NEW YORK — Members rule.
Forget for a moment the federal investigations into accounting practices at America Online, the questions about its broadband strategy, slowing subscriber growth and reports of corporate infighting.
Think members. It is the ISP’s members who are leading the company out of its struggles by inspiring a new form of cable-television-style programming and an “AOL Everywhere” strategy, said Jonathan Miller, the new chief executive at AOL.
As long as AOL stays committed to its 34-plus million members as it readies its release of AOL version 8.0, they “will follow us not only from narrowband to broadband, but to other areas of the desktop and mobile devices as well.”
That means an 8.0 built on day-part programming for its 4 million total broadband subscribers, using television-style appointment viewing to assist members as they conduct more of their daily lives online, said Miller.
It also means rolling out new products that both the dial-up users and broadband users want, Miller said, while hinting that loyal AOL members are the key to leveraging new e-commerce and marketing initiatives in the works.
Speaking at a sparsely attended keynote session at the Internet World trade show here, Miller at times struck a note of defiance as he responded to public criticism and ongoing questions about AOL’s sluggish subscriber growth, slowing advertising revenues, and broadband strategy.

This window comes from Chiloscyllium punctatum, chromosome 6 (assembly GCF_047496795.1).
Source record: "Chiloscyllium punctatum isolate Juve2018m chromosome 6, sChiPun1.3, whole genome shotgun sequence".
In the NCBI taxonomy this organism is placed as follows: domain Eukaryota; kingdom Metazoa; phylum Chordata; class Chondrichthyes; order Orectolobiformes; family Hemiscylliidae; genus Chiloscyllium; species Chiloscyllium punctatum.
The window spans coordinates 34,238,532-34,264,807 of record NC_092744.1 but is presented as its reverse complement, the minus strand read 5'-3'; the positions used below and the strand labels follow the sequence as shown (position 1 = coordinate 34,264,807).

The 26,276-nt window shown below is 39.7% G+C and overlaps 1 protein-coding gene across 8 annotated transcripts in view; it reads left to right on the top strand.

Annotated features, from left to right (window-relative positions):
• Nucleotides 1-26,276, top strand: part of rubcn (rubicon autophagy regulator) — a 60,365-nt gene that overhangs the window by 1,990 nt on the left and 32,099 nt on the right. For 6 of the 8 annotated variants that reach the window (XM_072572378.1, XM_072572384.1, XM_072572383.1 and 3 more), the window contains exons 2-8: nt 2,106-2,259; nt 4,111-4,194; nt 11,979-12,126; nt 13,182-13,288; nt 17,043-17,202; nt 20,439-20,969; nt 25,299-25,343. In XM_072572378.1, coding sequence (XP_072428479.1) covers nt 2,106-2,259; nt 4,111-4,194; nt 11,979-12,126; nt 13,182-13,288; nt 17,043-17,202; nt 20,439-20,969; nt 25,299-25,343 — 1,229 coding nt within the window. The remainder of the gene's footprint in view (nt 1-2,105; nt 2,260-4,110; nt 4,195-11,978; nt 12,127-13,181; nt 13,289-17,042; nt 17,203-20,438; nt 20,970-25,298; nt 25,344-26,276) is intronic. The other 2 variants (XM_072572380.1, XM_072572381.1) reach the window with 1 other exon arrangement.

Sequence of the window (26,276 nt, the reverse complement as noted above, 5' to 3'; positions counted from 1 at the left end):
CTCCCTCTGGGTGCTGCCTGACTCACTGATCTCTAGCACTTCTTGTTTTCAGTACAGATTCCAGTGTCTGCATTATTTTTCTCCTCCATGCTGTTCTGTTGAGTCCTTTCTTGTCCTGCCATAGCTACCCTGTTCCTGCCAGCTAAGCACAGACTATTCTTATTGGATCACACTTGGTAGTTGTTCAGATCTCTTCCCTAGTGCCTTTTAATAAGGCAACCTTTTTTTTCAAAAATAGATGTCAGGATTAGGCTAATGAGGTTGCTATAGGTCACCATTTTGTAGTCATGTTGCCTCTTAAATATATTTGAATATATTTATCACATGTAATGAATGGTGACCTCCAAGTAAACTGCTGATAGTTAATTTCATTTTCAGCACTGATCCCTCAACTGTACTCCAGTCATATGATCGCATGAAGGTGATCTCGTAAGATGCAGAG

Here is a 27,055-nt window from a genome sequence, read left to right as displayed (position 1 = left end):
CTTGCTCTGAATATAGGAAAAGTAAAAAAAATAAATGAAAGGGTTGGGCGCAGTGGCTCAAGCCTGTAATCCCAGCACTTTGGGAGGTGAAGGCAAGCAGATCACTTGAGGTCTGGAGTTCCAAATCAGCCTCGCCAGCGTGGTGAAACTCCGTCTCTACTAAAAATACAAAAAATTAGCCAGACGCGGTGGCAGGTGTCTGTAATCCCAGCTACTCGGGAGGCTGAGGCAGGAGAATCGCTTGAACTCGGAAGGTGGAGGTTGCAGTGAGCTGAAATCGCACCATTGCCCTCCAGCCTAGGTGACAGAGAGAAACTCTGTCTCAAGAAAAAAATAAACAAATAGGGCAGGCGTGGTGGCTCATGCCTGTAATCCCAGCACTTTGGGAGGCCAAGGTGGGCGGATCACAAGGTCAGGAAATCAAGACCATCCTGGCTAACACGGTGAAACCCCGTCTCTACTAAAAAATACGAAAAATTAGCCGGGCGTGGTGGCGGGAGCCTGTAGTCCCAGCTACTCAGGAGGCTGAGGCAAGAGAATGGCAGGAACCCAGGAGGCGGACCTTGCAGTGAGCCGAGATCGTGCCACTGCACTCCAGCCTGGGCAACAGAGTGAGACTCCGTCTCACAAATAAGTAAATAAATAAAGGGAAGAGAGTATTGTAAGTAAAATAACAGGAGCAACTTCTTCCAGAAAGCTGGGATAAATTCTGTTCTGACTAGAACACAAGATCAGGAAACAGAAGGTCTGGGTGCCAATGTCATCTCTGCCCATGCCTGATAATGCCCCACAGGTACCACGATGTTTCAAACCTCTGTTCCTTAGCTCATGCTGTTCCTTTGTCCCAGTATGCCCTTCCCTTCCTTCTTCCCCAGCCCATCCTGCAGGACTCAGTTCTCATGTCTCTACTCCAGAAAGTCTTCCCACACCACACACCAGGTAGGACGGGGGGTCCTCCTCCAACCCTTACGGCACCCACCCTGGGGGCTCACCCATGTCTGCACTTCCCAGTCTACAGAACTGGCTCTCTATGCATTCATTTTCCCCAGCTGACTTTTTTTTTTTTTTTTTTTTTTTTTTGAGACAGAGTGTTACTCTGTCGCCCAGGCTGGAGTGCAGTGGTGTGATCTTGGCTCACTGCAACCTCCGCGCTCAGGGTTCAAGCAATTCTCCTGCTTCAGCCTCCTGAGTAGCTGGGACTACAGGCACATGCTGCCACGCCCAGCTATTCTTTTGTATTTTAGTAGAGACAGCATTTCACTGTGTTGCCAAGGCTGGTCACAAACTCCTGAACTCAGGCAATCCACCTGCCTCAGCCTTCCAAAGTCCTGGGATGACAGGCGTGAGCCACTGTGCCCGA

“I’m here to tell you our commitment to broadband is clear and unwavering,” he said. “We’ll be in the broadband business. We’ll be in it strongly with terrific products. We’re in it to win it.”
Although he started out sounding somewhat tentative in his first public comments since taking on the role as AOL chief executive, his tone grew more animated as he described a company reinvigorated about its mission.
“We’re taking it back for our members,” he said of the company and its employees.
The former e-commerce chief at USA Interactive called version 8.0, slated for release October 15th, “probably the most important new product release in the history of AOL.”
It will certainly be the first big test of his stewardship since he was named as its new chief to replace Robert Pittman, who was ousted from AOL and parent AOL Time Warner
“One of the hallmarks of my time at AOL will clearly be a tremendous investment in the product. If you take care of the product, you will take care of the members,” said Miller.
Look for an 8.0 version for broadband users that will leverage more community driven content, he said, including building on the popular “Sessions@AOL” music service. AOL music will be offering more special deals for members, he said, such as first-looks at new material from artists.
“Members rule, and if you give them what they want, they will follow you from narrowband to broadband. They will be with you on laptops and on phones,” in a number of creative product segments, Miller continued, whether on a T-1 broadband line or a dial-up connection.
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